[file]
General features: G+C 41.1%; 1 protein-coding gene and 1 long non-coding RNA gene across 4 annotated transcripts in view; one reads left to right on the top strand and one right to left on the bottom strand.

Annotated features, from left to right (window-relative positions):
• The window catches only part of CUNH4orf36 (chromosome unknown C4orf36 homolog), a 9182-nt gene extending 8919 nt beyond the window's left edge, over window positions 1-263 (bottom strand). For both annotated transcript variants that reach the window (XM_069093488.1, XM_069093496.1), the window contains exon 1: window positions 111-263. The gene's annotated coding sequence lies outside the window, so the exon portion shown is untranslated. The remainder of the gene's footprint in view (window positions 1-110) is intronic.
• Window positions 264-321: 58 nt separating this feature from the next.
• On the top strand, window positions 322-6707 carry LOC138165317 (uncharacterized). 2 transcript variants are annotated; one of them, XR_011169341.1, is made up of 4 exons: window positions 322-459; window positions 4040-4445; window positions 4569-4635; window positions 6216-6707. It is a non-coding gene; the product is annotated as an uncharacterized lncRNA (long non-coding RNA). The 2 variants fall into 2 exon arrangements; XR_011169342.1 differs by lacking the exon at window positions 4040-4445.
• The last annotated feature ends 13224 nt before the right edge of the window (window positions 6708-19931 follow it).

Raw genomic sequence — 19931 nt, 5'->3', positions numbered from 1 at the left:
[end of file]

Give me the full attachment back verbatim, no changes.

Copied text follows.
General features: G+C 41.1%; 1 protein-coding gene and 1 long non-coding RNA gene across 4 annotated transcripts in view; one reads left to right on the top strand and one right to left on the bottom strand.

Annotated features, from left to right (window-relative positions):
• The window catches only part of CUNH4orf36 (chromosome unknown C4orf36 homolog), a 9182-nt gene extending 8919 nt beyond the window's left edge, over window positions 1-263 (bottom strand). For both annotated transcript variants that reach the window (XM_069093488.1, XM_069093496.1), the window contains exon 1: window positions 111-263. The gene's annotated coding sequence lies outside the window, so the exon portion shown is untranslated. The remainder of the gene's footprint in view (window positions 1-110) is intronic.
• Window positions 264-321: 58 nt separating this feature from the next.
• On the top strand, window positions 322-6707 carry LOC138165317 (uncharacterized). 2 transcript variants are annotated; one of them, XR_011169341.1, is made up of 4 exons: window positions 322-459; window positions 4040-4445; window positions 4569-4635; window positions 6216-6707. It is a non-coding gene; the product is annotated as an uncharacterized lncRNA (long non-coding RNA). The 2 variants fall into 2 exon arrangements; XR_011169342.1 differs by lacking the exon at window positions 4040-4445.
• The last annotated feature ends 13224 nt before the right edge of the window (window positions 6708-19931 follow it).

Raw genomic sequence — 19931 nt, 5'->3', positions numbered from 1 at the left: